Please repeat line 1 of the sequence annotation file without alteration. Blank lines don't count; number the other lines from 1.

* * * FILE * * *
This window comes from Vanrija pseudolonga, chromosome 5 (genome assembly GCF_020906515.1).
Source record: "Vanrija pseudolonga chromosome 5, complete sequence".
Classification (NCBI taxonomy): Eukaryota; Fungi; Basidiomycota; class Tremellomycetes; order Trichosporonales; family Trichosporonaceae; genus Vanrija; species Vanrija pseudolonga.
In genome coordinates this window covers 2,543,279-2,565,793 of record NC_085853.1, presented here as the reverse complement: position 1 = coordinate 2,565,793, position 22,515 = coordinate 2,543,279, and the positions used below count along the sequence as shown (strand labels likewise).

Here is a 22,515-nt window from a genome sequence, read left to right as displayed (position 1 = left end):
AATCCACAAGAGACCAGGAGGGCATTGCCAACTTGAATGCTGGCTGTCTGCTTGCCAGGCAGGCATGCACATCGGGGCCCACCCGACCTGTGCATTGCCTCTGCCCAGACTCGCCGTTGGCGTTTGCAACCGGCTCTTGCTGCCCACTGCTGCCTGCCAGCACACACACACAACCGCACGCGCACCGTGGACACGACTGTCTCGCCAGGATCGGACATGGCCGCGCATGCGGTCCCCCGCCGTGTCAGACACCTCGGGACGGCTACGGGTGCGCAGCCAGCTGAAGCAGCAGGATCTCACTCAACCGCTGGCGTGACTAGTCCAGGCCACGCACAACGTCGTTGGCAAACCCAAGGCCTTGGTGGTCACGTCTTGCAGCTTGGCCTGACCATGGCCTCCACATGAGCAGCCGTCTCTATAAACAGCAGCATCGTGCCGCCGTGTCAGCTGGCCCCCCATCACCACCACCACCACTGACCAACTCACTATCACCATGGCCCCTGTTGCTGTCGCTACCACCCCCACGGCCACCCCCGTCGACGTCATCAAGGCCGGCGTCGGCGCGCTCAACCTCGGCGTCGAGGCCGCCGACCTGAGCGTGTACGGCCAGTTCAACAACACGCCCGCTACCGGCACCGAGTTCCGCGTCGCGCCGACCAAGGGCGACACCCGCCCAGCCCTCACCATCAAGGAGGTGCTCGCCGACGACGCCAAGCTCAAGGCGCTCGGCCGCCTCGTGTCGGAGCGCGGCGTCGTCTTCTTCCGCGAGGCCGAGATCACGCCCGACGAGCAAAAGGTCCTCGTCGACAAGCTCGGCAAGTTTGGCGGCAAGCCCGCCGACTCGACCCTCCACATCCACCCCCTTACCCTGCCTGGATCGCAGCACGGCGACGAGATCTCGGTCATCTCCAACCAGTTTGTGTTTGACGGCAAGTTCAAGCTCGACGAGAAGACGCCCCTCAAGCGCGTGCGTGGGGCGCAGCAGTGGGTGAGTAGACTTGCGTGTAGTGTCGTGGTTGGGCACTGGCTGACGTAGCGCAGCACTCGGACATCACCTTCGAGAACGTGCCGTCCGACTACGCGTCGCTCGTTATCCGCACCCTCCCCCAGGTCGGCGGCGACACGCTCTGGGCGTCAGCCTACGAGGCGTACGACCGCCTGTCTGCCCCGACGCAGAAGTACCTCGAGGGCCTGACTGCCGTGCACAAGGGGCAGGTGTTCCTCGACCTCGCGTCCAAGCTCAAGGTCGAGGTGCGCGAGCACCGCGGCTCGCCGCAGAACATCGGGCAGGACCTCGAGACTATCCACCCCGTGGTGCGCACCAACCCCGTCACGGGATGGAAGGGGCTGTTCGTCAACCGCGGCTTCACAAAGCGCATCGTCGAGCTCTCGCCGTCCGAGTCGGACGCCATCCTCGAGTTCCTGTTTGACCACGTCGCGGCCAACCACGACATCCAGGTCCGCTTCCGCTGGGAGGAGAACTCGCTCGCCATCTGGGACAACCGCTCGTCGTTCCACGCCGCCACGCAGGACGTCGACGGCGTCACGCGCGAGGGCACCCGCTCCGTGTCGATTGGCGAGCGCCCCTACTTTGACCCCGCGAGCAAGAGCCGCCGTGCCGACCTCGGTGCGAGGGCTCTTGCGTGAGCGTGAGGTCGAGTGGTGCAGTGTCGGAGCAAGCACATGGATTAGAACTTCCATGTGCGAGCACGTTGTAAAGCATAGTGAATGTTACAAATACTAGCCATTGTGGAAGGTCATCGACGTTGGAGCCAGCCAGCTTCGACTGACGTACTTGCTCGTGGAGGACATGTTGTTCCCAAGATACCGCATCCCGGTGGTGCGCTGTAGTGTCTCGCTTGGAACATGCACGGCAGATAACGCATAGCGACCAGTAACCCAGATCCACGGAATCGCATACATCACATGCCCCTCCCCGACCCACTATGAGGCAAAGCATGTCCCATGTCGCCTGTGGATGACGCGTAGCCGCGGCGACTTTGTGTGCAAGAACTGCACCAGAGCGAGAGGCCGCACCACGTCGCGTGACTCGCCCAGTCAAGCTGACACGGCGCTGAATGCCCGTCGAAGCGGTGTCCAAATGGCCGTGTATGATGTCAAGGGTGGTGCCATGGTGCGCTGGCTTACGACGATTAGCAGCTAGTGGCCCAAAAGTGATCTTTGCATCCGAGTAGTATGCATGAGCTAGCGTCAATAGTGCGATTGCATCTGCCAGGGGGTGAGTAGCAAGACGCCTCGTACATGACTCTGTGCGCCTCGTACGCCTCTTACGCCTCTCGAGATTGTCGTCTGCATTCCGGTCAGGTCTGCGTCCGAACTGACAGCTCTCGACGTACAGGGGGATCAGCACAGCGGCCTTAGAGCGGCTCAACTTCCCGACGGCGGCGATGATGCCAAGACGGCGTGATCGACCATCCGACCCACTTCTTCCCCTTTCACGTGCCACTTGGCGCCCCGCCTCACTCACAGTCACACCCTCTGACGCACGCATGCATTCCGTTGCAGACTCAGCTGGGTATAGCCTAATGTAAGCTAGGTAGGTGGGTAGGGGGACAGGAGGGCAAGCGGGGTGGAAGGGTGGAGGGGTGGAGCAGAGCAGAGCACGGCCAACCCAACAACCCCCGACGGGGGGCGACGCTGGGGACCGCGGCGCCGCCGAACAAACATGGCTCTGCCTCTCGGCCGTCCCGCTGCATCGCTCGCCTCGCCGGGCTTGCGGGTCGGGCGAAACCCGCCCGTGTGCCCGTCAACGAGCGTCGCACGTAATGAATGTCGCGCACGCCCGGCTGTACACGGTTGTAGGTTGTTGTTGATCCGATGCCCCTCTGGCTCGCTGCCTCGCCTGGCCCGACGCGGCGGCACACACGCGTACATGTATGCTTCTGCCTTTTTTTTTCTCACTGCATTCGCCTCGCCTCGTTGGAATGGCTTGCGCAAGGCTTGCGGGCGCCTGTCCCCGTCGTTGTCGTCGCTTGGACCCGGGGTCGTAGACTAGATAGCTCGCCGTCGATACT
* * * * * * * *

This window comes from Vanrija pseudolonga, chromosome 5 (genome assembly GCF_020906515.1).